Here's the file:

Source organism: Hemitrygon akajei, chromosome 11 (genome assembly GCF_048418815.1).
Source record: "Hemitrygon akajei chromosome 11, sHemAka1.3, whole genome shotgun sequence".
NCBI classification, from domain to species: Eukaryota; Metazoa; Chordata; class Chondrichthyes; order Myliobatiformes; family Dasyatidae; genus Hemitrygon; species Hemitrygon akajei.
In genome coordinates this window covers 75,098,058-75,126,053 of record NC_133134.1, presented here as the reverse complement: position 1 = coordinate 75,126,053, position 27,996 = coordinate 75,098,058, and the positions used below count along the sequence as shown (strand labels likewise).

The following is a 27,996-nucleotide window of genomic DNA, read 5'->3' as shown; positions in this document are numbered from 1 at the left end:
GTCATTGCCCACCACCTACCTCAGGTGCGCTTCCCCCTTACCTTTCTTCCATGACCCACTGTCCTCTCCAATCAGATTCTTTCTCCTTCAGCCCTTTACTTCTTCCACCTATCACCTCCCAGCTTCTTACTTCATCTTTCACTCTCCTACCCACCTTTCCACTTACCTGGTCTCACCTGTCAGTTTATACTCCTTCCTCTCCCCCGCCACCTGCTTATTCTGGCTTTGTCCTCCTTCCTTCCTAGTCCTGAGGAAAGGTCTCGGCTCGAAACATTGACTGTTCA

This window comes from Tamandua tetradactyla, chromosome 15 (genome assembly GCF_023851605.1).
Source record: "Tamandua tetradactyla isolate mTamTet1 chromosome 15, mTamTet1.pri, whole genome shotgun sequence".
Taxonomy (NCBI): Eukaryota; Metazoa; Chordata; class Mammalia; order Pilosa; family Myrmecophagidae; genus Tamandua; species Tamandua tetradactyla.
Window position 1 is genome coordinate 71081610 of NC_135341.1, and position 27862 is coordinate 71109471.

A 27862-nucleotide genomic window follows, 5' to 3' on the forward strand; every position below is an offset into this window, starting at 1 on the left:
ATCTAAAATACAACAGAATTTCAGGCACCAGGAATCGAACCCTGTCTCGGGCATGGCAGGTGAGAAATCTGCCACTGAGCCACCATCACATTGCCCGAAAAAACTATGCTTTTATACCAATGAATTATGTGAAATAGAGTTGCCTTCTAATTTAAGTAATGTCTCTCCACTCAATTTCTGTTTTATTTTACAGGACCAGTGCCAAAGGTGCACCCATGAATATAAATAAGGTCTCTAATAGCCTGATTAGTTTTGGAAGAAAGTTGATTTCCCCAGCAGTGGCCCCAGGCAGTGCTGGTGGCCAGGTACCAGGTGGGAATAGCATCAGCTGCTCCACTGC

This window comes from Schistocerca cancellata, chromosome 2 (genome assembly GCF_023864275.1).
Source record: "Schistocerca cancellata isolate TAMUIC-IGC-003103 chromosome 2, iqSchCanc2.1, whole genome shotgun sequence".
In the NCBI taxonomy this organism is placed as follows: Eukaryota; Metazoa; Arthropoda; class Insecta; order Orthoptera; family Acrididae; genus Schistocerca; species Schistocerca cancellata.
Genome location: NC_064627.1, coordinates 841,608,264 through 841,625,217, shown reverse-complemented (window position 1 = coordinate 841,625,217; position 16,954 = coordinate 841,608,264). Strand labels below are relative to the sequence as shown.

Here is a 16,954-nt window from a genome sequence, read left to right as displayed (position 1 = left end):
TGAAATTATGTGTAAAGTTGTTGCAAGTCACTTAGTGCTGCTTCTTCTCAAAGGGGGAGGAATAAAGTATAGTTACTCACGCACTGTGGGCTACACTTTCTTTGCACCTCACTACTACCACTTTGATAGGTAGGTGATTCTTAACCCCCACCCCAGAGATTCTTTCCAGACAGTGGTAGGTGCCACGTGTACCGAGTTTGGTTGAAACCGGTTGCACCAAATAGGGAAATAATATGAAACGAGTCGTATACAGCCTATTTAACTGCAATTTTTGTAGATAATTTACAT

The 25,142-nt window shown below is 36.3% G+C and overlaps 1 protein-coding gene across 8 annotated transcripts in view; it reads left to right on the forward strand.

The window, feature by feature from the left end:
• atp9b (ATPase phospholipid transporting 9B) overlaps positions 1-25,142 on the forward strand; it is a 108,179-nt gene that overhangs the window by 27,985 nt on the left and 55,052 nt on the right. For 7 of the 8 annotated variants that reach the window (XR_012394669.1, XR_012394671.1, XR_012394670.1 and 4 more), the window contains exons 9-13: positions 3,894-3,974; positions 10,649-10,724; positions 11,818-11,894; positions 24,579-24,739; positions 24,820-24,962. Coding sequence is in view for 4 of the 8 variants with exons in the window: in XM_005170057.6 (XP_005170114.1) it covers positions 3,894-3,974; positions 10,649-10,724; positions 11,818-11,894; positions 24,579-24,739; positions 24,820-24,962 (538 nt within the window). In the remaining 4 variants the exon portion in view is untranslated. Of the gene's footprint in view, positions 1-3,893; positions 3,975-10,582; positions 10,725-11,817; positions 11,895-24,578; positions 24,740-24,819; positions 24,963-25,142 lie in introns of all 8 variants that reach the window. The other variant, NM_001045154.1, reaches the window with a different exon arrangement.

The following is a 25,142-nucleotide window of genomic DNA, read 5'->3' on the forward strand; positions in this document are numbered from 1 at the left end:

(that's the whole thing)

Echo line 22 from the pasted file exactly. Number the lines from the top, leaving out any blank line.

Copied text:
The following is a 25,142-nucleotide window of genomic DNA, read 5'->3' on the forward strand; positions in this document are numbered from 1 at the left end: